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Anesth Analg. 2003 Sep;97(3):718-40.

Inhaled anesthetics and immobility: mechanisms, mysteries, and minimum alveolar anesthetic concentration.

Author information

  • 1Department of Anesthesia and Perioperative Care, University of California, San Francisco, California, USA.

Erratum in

  • Anesth Analg. 2004 Jan;98(1):29.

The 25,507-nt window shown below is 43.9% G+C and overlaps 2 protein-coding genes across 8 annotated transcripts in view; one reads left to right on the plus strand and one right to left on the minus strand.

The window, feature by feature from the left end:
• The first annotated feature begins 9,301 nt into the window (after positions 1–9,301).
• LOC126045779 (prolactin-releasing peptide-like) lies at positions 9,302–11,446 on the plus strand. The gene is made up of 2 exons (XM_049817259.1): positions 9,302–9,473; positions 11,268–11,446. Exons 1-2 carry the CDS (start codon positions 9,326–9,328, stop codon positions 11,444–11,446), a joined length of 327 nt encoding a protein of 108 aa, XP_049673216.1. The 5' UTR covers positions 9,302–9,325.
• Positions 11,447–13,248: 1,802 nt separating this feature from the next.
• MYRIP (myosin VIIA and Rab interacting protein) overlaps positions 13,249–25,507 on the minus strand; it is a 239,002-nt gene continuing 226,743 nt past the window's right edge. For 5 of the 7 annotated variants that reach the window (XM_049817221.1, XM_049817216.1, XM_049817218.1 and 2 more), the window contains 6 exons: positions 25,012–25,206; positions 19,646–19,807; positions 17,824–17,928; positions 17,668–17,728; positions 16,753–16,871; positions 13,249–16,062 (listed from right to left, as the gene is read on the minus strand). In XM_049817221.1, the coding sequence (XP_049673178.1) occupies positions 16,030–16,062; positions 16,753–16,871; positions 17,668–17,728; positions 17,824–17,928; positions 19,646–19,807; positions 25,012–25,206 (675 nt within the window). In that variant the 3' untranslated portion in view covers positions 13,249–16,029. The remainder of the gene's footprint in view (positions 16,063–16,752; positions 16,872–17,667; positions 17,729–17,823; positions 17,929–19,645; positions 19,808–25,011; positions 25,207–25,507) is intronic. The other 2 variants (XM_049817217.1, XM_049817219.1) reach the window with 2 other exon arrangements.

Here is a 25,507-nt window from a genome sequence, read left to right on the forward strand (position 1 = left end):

Studies using molecular modeling, genetic engineering, neurophysiology/pharmacology, and whole animals have advanced our understanding of where and how inhaled anesthetics act to produce immobility (minimum alveolar anesthetic concentration; MAC) by actions on the spinal cord. Numerous ligand- and voltage-gated channels might plausibly mediate MAC, and specific amino acid sites in certain receptors present likely candidates for mediation. However, in vivo studies to date suggest that several channels or receptors may not be mediators (e.g., gamma-aminobutyric acid A, acetylcholine, potassium, 5-hydroxytryptamine-3, opioids, and alpha(2)-adrenergic), whereas other receptors/channels (e.g., glycine, N-methyl-D-aspartate, and sodium) remain credible candidates.

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